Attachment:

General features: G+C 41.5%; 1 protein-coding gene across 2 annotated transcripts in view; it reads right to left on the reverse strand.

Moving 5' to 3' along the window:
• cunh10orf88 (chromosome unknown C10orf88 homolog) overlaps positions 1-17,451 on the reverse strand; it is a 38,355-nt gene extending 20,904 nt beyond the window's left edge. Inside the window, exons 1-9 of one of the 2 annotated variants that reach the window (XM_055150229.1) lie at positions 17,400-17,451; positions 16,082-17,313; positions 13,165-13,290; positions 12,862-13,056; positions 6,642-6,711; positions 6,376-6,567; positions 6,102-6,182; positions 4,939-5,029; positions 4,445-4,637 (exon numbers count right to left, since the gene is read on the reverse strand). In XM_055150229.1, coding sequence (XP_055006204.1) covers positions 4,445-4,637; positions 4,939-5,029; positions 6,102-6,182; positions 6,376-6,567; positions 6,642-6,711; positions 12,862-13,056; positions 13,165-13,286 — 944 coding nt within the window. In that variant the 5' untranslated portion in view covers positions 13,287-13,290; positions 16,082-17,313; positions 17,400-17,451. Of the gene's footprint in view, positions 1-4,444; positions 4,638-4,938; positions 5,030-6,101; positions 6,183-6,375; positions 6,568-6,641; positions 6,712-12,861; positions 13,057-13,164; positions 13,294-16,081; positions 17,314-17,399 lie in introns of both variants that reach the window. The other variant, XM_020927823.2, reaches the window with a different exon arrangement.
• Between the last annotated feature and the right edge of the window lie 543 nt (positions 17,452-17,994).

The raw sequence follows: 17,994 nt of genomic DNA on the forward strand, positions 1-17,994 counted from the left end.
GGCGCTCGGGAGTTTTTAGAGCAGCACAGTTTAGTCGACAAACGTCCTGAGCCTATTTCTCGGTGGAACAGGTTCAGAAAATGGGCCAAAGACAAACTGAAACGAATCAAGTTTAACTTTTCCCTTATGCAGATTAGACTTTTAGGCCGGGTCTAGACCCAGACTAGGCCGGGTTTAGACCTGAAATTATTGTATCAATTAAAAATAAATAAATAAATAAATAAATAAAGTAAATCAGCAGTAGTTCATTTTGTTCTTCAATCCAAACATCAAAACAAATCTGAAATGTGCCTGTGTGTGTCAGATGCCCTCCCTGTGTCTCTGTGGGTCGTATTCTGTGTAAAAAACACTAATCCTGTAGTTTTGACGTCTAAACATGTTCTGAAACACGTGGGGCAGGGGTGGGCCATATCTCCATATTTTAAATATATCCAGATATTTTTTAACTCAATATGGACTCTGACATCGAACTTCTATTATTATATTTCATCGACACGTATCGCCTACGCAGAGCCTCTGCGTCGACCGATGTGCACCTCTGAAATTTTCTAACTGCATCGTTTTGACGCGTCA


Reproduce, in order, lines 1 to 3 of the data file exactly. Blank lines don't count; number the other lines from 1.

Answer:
General features: G+C 41.5%; 1 protein-coding gene across 2 annotated transcripts in view; it reads right to left on the reverse strand.

Moving 5' to 3' along the window:
• cunh10orf88 (chromosome unknown C10orf88 homolog) overlaps positions 1-17,451 on the reverse strand; it is a 38,355-nt gene extending 20,904 nt beyond the window's left edge. Inside the window, exons 1-9 of one of the 2 annotated variants that reach the window (XM_055150229.1) lie at positions 17,400-17,451; positions 16,082-17,313; positions 13,165-13,290; positions 12,862-13,056; positions 6,642-6,711; positions 6,376-6,567; positions 6,102-6,182; positions 4,939-5,029; positions 4,445-4,637 (exon numbers count right to left, since the gene is read on the reverse strand). In XM_055150229.1, coding sequence (XP_055006204.1) covers positions 4,445-4,637; positions 4,939-5,029; positions 6,102-6,182; positions 6,376-6,567; positions 6,642-6,711; positions 12,862-13,056; positions 13,165-13,286 — 944 coding nt within the window. In that variant the 5' untranslated portion in view covers positions 13,287-13,290; positions 16,082-17,313; positions 17,400-17,451. Of the gene's footprint in view, positions 1-4,444; positions 4,638-4,938; positions 5,030-6,101; positions 6,183-6,375; positions 6,568-6,641; positions 6,712-12,861; positions 13,057-13,164; positions 13,294-16,081; positions 17,314-17,399 lie in introns of both variants that reach the window. The other variant, XM_020927823.2, reaches the window with a different exon arrangement.